The first time.

10:51 a.m. on March 24, 2011 (EDT)
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223 forum posts

The first time.

The first time you do something is always special. Special in the way that you’ll always remember it. It might be something mundane or totally out of your world, but in the end, it gets printed deep in your fibers, within the special space for precious stuff. In that special storage area, some of our first-times are fondly remembered, while others are forever linked with overwhelming dread endured on the day they happened. We purposely forget some first-times; others are re-played like a favorite CD. No matter how many times we try to re-create the circumstances of a first-time, it cannot be re-lived. First-times are unique.

Here’s the story of a first-time, not for me, but for three friends of mine, an experience some of us had the chance to live in the past:

The First Time an Axe Struck Ice and Helps Us to Pull Higher

On a Medium Usually Used for Skating On or to Be Thrown in a Cocktail.

This is our day, retold as precisely as I can remember it…

“Is ice climbing safe (… “dangerous” is the word he's avoiding…) at this temperature?” asks Zane. Good question, at 7:46AM, under the rain. Montreal is as grey and ugly as it gets. Is ice climbing safe?

“Of course it’s safe Zane! It’s snowing where we’re going”, do I calmly reply. We’re waiting for my friend Simon, who told us he’s got a surprise... As a rule, climbing and “surprises” do not mix well. We’re not climbing yet, but… Hum. When Simon arrives, he’s accompanied by a beautiful, light green-eyed, very cheerful twenty-something girl- friend of his.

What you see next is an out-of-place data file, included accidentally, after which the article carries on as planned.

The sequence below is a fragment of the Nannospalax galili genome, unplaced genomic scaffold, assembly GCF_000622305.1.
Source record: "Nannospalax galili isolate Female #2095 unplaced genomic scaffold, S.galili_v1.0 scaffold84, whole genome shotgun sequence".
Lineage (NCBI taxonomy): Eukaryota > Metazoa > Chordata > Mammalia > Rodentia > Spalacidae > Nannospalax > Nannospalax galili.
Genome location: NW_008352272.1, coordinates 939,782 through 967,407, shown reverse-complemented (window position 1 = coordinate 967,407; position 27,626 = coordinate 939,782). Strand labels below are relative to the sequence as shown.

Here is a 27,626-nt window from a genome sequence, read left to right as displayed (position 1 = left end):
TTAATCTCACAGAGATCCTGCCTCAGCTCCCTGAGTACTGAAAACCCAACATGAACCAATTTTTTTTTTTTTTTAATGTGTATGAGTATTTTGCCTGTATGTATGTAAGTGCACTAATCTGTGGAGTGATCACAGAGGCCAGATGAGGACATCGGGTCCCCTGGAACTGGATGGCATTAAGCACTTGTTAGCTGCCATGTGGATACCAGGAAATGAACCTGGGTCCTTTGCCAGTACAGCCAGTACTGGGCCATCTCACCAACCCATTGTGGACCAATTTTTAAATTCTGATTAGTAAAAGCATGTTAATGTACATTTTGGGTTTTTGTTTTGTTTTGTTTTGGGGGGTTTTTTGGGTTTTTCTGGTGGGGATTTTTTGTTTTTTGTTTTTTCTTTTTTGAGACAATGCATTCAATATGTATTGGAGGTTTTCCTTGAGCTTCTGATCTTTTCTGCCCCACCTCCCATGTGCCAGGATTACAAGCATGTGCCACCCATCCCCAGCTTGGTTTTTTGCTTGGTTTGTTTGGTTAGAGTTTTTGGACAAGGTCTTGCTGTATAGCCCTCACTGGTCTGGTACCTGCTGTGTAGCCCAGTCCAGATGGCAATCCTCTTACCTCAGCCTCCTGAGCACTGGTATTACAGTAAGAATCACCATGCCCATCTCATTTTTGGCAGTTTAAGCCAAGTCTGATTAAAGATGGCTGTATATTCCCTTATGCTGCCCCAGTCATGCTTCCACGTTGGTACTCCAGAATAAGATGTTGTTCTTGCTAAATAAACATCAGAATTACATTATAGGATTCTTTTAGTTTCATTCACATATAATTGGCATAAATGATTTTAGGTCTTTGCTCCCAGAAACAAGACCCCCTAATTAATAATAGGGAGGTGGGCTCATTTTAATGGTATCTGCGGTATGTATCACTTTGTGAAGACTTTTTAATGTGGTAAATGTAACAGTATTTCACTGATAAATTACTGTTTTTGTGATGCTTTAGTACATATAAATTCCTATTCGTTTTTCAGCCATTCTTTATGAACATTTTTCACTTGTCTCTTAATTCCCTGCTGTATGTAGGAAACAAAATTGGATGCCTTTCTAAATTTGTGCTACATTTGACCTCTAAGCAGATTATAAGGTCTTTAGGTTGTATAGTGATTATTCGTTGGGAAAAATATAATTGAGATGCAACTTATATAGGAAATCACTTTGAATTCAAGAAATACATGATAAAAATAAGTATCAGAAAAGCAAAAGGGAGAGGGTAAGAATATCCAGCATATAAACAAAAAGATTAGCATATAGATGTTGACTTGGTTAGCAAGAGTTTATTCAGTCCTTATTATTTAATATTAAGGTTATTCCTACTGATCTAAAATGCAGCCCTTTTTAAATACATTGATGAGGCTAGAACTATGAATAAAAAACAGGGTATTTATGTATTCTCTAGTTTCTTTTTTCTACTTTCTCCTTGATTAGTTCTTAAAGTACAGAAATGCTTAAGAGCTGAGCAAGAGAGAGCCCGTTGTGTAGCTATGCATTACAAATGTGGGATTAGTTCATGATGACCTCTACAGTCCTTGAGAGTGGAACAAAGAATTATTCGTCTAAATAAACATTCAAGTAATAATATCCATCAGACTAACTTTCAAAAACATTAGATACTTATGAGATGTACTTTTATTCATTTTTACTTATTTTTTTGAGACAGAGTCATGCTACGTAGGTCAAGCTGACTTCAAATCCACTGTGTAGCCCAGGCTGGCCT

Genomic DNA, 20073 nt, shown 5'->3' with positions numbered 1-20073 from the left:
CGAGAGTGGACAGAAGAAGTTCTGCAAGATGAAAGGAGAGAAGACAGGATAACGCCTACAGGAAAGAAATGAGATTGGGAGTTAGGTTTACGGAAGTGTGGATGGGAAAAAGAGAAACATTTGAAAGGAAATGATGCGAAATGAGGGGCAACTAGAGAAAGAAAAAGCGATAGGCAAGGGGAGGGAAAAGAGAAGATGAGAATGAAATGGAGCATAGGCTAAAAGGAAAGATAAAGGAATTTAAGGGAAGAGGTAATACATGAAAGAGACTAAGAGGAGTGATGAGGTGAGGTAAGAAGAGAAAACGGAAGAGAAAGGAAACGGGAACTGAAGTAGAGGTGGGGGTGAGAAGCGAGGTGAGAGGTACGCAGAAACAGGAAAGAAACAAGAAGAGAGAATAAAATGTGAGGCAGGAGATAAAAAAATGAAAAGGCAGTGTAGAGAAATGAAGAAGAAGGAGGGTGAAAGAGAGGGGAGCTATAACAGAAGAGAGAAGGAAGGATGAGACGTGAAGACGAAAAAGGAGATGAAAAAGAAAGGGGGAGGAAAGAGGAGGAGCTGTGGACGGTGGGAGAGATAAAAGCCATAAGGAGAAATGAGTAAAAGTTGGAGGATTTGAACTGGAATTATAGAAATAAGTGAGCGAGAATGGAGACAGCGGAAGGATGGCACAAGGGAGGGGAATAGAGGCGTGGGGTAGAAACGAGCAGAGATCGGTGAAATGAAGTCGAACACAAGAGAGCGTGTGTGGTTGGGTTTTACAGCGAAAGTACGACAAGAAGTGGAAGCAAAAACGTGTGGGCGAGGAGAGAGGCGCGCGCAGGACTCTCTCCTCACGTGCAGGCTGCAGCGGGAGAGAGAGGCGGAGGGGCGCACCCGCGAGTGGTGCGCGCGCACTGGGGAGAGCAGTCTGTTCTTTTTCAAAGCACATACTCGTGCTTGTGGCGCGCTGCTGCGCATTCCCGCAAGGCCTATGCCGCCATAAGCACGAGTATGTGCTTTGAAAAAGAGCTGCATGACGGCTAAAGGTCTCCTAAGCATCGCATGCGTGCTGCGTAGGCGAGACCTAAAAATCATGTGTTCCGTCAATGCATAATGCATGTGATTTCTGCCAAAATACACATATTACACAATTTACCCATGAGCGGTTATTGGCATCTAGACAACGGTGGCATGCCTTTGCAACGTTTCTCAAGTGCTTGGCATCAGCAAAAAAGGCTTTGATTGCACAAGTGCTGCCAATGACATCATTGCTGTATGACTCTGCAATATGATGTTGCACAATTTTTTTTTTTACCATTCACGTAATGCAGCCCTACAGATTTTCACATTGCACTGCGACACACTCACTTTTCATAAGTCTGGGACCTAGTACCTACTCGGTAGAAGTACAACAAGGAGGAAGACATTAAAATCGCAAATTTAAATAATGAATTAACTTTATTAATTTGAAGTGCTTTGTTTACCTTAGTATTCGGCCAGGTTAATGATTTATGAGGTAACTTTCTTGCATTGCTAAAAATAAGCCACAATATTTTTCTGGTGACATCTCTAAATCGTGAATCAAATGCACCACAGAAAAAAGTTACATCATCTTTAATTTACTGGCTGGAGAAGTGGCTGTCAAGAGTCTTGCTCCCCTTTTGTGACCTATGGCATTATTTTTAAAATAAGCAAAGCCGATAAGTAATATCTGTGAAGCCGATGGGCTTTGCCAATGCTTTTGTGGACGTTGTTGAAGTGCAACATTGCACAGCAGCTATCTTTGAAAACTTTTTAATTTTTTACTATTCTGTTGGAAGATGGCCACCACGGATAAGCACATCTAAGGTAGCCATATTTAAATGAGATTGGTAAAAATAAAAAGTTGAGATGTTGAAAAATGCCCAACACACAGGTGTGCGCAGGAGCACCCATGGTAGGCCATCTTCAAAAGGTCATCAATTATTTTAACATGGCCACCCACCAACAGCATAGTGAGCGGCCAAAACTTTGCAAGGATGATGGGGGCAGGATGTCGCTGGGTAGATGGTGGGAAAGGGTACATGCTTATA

“Still hate surprises, Louis?” Zane calls in the background. Jerk. Doesn’t he realize that this is the kind of surprising event that can wake up my sweet love, asleep in the next room, in a sec'? How can’t he forget/ignore that she’s jealous as a female tiger, and has the hearing of the coyote prowling for fresh meat? Even while deeply asleep! My possessive “Hulkette” is better left undisturbed. I’d rather she doesn’t know we’re about to go ice climbing with Miss Brazil 2009. For my best interest - and his - I strongly advise him to shut up, or I might reconsider the extend of our friendship while I take slack during today’s climb.

I roughly shove everybody out of my 3-room apartment just as the “surprise” starts to tell us of how funny skinny dipping can be… A sport she discovered during her last trip. Who brought that subject up? No-brainers…

The ride goes quickly by and we all find out that Genevieve (Miss Brazil is not her name after all) is not only pretty, but ALSO smart AND sporty, and even that that she’s been approached to play contact football by an American university. She is a nice addition to our group, with her dark, raunchy and direct sense of humor. For sake of a better expression, I’d say she’s a guy in a girl’s body. As we cross Prevost, the rain turns to snow and the temperature drops to a perfect -7 Celsius with no wind. The scenery gets prettier as plains gently roll to become the Laurentian Mountains. Perfect day. Just. Plain. Perfect.

We reach the base of the cliff, after a mere 8-meters approach from the car, during which Genevieve and Simon manage to:

  1. Drop a crampon in 40 centimeters of fresh powder.
  2. Argue whose fault it is.
  3. Throw water bottles at each other.